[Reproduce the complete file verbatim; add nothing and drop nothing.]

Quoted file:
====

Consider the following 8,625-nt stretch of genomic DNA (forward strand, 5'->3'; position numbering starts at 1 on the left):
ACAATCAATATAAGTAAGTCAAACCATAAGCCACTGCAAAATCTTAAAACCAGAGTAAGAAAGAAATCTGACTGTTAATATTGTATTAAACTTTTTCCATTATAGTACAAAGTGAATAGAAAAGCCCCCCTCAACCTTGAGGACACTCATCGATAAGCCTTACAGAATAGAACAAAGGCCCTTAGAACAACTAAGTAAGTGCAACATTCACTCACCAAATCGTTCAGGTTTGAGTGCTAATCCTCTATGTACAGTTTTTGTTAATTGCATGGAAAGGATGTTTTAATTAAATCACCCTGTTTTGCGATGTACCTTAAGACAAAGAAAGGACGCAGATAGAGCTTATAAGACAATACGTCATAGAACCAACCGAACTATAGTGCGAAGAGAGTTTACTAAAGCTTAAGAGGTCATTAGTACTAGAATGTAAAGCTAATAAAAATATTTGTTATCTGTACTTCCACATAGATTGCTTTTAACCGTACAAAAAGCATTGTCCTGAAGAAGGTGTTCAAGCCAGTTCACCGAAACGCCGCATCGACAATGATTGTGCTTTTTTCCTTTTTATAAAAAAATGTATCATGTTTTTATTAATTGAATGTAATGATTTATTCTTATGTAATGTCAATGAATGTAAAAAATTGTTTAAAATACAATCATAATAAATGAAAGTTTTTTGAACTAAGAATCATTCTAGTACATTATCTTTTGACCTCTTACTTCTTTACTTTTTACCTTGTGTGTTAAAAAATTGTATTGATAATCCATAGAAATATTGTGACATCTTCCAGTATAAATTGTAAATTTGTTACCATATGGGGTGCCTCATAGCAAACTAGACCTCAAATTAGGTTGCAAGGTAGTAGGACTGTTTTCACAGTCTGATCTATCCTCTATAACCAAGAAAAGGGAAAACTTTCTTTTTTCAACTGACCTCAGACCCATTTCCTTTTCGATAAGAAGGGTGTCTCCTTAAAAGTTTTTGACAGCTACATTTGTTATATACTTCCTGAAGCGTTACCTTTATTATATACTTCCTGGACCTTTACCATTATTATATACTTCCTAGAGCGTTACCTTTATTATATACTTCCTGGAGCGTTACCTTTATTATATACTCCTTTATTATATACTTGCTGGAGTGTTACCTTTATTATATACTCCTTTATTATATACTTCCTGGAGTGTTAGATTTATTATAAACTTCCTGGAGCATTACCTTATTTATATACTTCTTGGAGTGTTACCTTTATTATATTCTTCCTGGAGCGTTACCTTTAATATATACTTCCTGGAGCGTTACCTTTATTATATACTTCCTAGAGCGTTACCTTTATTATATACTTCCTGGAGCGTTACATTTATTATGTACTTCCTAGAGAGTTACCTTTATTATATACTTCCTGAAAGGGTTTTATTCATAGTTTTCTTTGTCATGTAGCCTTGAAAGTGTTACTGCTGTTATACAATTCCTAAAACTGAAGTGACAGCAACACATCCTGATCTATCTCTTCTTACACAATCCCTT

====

Consider the following 8,625-nt stretch of genomic DNA (forward strand, 5'->3'; position numbering starts at 1 on the left):
ACAATCAATATAAGTAAGTCAAACCATAAGCCACTGCAAAATCTTAAAACCAGAGTAAGAAAGAAATCTGACTGTTAATATTGTATTAAACTTTTTCCATTATAGTACAAAGTGAATAGAAAAGCCCCCCTCAACCTTGAGGACACTCATCGATAAGCCTTACAGAATAGAACAAAGGCCCTTAGAACAACTAAGTAAGTGCAACATTCACTCACCAAATCGTTCAGGTTTGAGTGCTAATCCTCTATGTACAGTTTTTGTTAATTGCATGGAAAGGATGTTTTAATTAAATCACCCTGTTTTGCGATGTACCTTAAGACAAAGAAAGGACGCAGATAGAGCTTATAAGACAATACGTCATAGAACCAACCGAACTATAGTGCGAAGAGAGTTTACTAAAGCTTAAGAGGTCATTAGTACTAGAATGTAAAGCTAATAAAAATATTTGTTATCTGTACTTCCACATAGATTGCTTTTAACCGTACAAAAAGCATTGTCCTGAAGAAGGTGTTCAAGCCAGTTCACCGAAACGCCGCATCGACAATGATTGTGCTTTTTTCCTTTTTATAAAAAAATGTATCATGTTTTTATTAATTGAATGTAATGATTTATTCTTATGTAATGTCAATGAATGTAAAAAATTGTTTAAAATACAATCATAATAAATGAAAGTTTTTTGAACTAAGAATCATTCTAGTACATTATCTTTTGACCTCTTACTTCTTTACTTTTTACCTTGTGTGTTAAAAAATTGTATTGATAATCCATAGAAATATTGTGACATCTTCCAGTATAAATTGTAAATTTGTTACCATATGGGGTGCCTCATAGCAAACTAGACCTCAAATTAGGTTGCAAGGTAGTAGGACTGTTTTCACAGTCTGATCTATCCTCTATAACCAAGAAAAGGGAAAACTTTCTTTTTTCAACTGACCTCAGACCCATTTCCTTTTCGATAAGAAGGGTGTCTCCTTAAAAGTTTTTGACAGCTACATTTGTTATATACTTCCTGAAGCGTTACCTTTATTATATACTTCCTGGACCTTTACCATTATTATATACTTCCTAGAGCGTTACCTTTATTATATACTTCCTGGAGCGTTACCTTTATTATATACTCCTTTATTATATACTTGCTGGAGTGTTACCTTTATTATATACTCCTTTATTATATACTTCCTGGAGTGTTAGATTTATTATAAACTTCCTGGAGCATTACCTTATTTATATACTTCTTGGAGTGTTACCTTTATTATATTCTTCCTGGAGCGTTACCTTTAATATATACTTCCTGGAGCGTTACCTTTATTATATACTTCCTAGAGCGTTACCTTTATTATATACTTCCTGGAGCGTTACATTTATTATGTACTTCCTAGAGAGTTACCTTTATTATATACTTCCTGAAAGGGTTTTATTCATAGTTTTCTTTGTCATGTAGCCTTGAAAGTGTTACTGCTGTTATACAATTCCTAAAACTGAAGTGACAGCAACACATCCTGATCTATCTCTTCTTACACAATCCCTT